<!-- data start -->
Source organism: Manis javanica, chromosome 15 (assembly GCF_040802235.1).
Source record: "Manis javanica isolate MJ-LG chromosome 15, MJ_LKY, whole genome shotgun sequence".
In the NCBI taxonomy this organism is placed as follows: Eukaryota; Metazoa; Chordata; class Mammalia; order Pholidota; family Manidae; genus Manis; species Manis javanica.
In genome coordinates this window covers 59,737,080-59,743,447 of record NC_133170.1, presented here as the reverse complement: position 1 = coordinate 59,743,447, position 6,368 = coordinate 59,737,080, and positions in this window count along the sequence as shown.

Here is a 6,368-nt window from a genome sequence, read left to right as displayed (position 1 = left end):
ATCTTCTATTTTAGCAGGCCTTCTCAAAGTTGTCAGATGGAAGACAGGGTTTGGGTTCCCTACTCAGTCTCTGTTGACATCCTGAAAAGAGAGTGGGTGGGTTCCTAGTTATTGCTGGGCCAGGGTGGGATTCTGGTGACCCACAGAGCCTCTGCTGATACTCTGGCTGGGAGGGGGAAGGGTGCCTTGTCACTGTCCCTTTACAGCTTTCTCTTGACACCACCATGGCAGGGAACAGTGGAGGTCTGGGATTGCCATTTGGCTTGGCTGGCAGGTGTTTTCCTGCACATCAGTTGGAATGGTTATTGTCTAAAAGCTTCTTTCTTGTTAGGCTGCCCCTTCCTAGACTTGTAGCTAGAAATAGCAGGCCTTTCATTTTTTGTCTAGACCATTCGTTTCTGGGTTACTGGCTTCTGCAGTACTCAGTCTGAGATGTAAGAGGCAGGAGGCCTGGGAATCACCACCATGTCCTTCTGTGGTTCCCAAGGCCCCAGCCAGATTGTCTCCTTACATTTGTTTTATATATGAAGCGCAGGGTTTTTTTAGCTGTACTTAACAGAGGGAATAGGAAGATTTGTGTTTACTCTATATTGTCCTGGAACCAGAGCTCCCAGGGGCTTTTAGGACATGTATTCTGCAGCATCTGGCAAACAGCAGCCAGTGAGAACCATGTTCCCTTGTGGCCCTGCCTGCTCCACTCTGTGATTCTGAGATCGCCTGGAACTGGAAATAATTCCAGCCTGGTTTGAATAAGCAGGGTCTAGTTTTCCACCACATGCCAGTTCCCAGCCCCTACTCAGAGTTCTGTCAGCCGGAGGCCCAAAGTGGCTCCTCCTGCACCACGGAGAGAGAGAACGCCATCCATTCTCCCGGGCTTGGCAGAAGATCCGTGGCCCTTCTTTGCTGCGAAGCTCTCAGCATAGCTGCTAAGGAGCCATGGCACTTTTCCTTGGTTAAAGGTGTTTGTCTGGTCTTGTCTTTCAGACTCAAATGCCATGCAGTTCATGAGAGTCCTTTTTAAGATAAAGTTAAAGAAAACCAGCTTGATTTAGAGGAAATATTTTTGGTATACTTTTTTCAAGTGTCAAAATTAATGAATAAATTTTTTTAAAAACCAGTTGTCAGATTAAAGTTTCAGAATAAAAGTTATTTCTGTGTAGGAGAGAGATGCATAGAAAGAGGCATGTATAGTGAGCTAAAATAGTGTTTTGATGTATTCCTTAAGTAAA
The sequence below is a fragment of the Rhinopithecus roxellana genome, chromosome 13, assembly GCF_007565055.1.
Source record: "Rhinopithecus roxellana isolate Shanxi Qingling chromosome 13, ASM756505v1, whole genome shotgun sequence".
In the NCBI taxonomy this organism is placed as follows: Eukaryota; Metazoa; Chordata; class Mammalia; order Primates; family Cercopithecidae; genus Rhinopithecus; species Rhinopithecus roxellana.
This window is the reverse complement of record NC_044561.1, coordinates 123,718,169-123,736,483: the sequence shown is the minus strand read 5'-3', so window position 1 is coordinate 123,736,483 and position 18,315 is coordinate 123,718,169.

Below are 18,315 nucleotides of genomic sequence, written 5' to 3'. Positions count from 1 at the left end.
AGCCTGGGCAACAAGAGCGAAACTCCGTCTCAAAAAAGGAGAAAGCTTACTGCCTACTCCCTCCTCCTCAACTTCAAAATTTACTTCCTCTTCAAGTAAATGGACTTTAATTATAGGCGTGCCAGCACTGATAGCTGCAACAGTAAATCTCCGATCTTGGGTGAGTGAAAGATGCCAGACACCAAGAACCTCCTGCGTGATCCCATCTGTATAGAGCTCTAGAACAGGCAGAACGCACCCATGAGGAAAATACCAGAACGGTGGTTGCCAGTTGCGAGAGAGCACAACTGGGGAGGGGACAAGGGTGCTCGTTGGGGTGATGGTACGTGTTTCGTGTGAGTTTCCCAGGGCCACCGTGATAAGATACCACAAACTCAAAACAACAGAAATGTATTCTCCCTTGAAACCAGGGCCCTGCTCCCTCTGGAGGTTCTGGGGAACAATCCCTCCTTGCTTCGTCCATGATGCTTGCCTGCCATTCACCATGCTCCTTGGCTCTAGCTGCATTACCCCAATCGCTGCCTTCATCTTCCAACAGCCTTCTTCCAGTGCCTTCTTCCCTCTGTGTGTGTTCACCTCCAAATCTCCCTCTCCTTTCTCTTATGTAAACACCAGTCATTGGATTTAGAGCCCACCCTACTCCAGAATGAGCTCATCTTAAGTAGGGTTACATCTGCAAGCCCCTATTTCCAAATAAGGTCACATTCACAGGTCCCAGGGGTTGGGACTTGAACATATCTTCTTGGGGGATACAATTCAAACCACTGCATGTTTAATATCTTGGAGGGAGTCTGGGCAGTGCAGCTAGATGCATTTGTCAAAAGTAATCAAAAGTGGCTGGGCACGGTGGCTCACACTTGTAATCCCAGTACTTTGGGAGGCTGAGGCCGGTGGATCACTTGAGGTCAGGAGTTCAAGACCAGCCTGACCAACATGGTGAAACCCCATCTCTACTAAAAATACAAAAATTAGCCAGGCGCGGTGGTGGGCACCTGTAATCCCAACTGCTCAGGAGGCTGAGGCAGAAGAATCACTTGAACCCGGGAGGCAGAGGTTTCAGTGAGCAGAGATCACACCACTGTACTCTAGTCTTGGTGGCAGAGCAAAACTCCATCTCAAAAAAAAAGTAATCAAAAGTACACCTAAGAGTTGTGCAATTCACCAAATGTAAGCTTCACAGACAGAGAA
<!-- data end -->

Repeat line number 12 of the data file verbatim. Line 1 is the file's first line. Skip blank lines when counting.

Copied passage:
AGCCTGGGCAACAAGAGCGAAACTCCGTCTCAAAAAAGGAGAAAGCTTACTGCCTACTCCCTCCTCCTCAACTTCAAAATTTACTTCCTCTTCAAGTAAATGGACTTTAATTATAGGCGTGCCAGCACTGATAGCTGCAACAGTAAATCTCCGATCTTGGGTGAGTGAAAGATGCCAGACACCAAGAACCTCCTGCGTGATCCCATCTGTATAGAGCTCTAGAACAGGCAGAACGCACCCATGAGGAAAATACCAGAACGGTGGTTGCCAGTTGCGAGAGAGCACAACTGGGGAGGGGACAAGGGTGCTCGTTGGGGTGATGGTACGTGTTTCGTGTGAGTTTCCCAGGGCCACCGTGATAAGATACCACAAACTCAAAACAACAGAAATGTATTCTCCCTTGAAACCAGGGCCCTGCTCCCTCTGGAGGTTCTGGGGAACAATCCCTCCTTGCTTCGTCCATGATGCTTGCCTGCCATTCACCATGCTCCTTGGCTCTAGCTGCATTACCCCAATCGCTGCCTTCATCTTCCAACAGCCTTCTTCCAGTGCCTTCTTCCCTCTGTGTGTGTTCACCTCCAAATCTCCCTCTCCTTTCTCTTATGTAAACACCAGTCATTGGATTTAGAGCCCACCCTACTCCAGAATGAGCTCATCTTAAGTAGGGTTACATCTGCAAGCCCCTATTTCCAAATAAGGTCACATTCACAGGTCCCAGGGGTTGGGACTTGAACATATCTTCTTGGGGGATACAATTCAAACCACTGCATGTTTAATATCTTGGAGGGAGTCTGGGCAGTGCAGCTAGATGCATTTGTCAAAAGTAATCAAAAGTGGCTGGGCACGGTGGCTCACACTTGTAATCCCAGTACTTTGGGAGGCTGAGGCCGGTGGATCACTTGAGGTCAGGAGTTCAAGACCAGCCTGACCAACATGGTGAAACCCCATCTCTACTAAAAATACAAAAATTAGCCAGGCGCGGTGGTGGGCACCTGTAATCCCAACTGCTCAGGAGGCTGAGGCAGAAGAATCACTTGAACCCGGGAGGCAGAGGTTTCAGTGAGCAGAGATCACACCACTGTACTCTAGTCTTGGTGGCAGAGCAAAACTCCATCTCAAAAAAAAAGTAATCAAAAGTACACCTAAGAGTTGTGCAATTCACCAAATGTAAGCTTCACAGACAGAGAA